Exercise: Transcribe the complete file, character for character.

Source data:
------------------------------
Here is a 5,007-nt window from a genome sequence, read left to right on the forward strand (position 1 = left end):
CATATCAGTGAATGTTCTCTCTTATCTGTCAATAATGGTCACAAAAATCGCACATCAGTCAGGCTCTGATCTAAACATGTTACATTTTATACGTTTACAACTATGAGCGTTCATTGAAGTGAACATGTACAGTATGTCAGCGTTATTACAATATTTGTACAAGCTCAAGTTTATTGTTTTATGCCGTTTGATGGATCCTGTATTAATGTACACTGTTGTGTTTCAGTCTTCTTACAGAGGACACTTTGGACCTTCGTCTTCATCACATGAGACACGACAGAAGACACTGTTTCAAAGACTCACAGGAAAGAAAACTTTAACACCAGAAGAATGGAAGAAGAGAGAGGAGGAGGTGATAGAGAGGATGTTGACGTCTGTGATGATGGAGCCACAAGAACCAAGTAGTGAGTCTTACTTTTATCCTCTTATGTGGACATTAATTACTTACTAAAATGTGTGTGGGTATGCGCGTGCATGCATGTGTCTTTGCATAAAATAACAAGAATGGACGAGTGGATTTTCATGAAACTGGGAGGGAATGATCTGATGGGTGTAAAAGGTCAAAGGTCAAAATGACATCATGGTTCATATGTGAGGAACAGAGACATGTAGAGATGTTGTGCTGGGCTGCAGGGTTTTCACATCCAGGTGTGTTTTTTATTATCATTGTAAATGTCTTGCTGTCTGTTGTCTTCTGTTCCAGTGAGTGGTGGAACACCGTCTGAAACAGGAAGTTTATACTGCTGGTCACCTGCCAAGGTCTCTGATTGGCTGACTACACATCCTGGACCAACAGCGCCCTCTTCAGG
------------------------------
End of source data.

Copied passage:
Here is a 5,007-nt window from a genome sequence, read left to right on the forward strand (position 1 = left end):
CATATCAGTGAATGTTCTCTCTTATCTGTCAATAATGGTCACAAAAATCGCACATCAGTCAGGCTCTGATCTAAACATGTTACATTTTATACGTTTACAACTATGAGCGTTCATTGAAGTGAACATGTACAGTATGTCAGCGTTATTACAATATTTGTACAAGCTCAAGTTTATTGTTTTATGCCGTTTGATGGATCCTGTATTAATGTACACTGTTGTGTTTCAGTCTTCTTACAGAGGACACTTTGGACCTTCGTCTTCATCACATGAGACACGACAGAAGACACTGTTTCAAAGACTCACAGGAAAGAAAACTTTAACACCAGAAGAATGGAAGAAGAGAGAGGAGGAGGTGATAGAGAGGATGTTGACGTCTGTGATGATGGAGCCACAAGAACCAAGTAGTGAGTCTTACTTTTATCCTCTTATGTGGACATTAATTACTTACTAAAATGTGTGTGGGTATGCGCGTGCATGCATGTGTCTTTGCATAAAATAACAAGAATGGACGAGTGGATTTTCATGAAACTGGGAGGGAATGATCTGATGGGTGTAAAAGGTCAAAGGTCAAAATGACATCATGGTTCATATGTGAGGAACAGAGACATGTAGAGATGTTGTGCTGGGCTGCAGGGTTTTCACATCCAGGTGTGTTTTTTATTATCATTGTAAATGTCTTGCTGTCTGTTGTCTTCTGTTCCAGTGAGTGGTGGAACACCGTCTGAAACAGGAAGTTTATACTGCTGGTCACCTGCCAAGGTCTCTGATTGGCTGACTACACATCCTGGACCAACAGCGCCCTCTTCAGG